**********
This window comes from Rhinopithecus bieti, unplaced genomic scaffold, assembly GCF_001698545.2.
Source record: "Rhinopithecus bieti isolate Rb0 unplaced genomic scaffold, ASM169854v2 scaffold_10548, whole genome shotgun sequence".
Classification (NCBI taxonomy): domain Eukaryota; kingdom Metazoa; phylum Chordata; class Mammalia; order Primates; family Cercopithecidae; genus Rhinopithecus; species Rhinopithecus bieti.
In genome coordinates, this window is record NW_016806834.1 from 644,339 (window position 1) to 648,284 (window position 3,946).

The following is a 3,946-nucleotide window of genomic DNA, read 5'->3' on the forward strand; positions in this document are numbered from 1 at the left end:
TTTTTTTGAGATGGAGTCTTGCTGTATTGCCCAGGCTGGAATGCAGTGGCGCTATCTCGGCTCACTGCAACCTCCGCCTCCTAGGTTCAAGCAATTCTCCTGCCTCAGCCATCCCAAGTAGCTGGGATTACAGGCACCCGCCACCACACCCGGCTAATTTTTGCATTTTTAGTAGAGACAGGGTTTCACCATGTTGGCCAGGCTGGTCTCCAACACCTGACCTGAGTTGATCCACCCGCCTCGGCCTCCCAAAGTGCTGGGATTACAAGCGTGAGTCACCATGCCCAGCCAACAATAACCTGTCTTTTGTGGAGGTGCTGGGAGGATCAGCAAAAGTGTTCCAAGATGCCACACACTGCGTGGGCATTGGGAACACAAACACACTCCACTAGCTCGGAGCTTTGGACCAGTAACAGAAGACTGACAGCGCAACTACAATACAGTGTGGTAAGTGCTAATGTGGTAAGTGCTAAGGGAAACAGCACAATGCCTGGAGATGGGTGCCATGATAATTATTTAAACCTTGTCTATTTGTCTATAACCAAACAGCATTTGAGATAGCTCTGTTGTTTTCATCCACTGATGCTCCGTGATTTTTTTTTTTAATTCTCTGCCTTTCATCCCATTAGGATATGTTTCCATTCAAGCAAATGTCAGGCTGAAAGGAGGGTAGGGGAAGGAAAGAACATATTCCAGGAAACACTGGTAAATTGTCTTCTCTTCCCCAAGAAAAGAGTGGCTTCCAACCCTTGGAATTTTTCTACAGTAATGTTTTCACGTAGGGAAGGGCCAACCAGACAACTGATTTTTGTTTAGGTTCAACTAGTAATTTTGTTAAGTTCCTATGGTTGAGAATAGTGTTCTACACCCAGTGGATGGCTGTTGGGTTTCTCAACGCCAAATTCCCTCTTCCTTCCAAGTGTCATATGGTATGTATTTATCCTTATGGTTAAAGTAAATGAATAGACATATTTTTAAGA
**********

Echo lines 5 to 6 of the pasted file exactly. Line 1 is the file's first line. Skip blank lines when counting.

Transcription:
The following is a 3,946-nucleotide window of genomic DNA, read 5'->3' on the forward strand; positions in this document are numbered from 1 at the left end:
TTTTTTTGAGATGGAGTCTTGCTGTATTGCCCAGGCTGGAATGCAGTGGCGCTATCTCGGCTCACTGCAACCTCCGCCTCCTAGGTTCAAGCAATTCTCCTGCCTCAGCCATCCCAAGTAGCTGGGATTACAGGCACCCGCCACCACACCCGGCTAATTTTTGCATTTTTAGTAGAGACAGGGTTTCACCATGTTGGCCAGGCTGGTCTCCAACACCTGACCTGAGTTGATCCACCCGCCTCGGCCTCCCAAAGTGCTGGGATTACAAGCGTGAGTCACCATGCCCAGCCAACAATAACCTGTCTTTTGTGGAGGTGCTGGGAGGATCAGCAAAAGTGTTCCAAGATGCCACACACTGCGTGGGCATTGGGAACACAAACACACTCCACTAGCTCGGAGCTTTGGACCAGTAACAGAAGACTGACAGCGCAACTACAATACAGTGTGGTAAGTGCTAATGTGGTAAGTGCTAAGGGAAACAGCACAATGCCTGGAGATGGGTGCCATGATAATTATTTAAACCTTGTCTATTTGTCTATAACCAAACAGCATTTGAGATAGCTCTGTTGTTTTCATCCACTGATGCTCCGTGATTTTTTTTTTTAATTCTCTGCCTTTCATCCCATTAGGATATGTTTCCATTCAAGCAAATGTCAGGCTGAAAGGAGGGTAGGGGAAGGAAAGAACATATTCCAGGAAACACTGGTAAATTGTCTTCTCTTCCCCAAGAAAAGAGTGGCTTCCAACCCTTGGAATTTTTCTACAGTAATGTTTTCACGTAGGGAAGGGCCAACCAGACAACTGATTTTTGTTTAGGTTCAACTAGTAATTTTGTTAAGTTCCTATGGTTGAGAATAGTGTTCTACACCCAGTGGATGGCTGTTGGGTTTCTCAACGCCAAATTCCCTCTTCCTTCCAAGTGTCATATGGTATGTATTTATCCTTATGGTTAAAGTAAATGAATAGACATATTTTTAAGA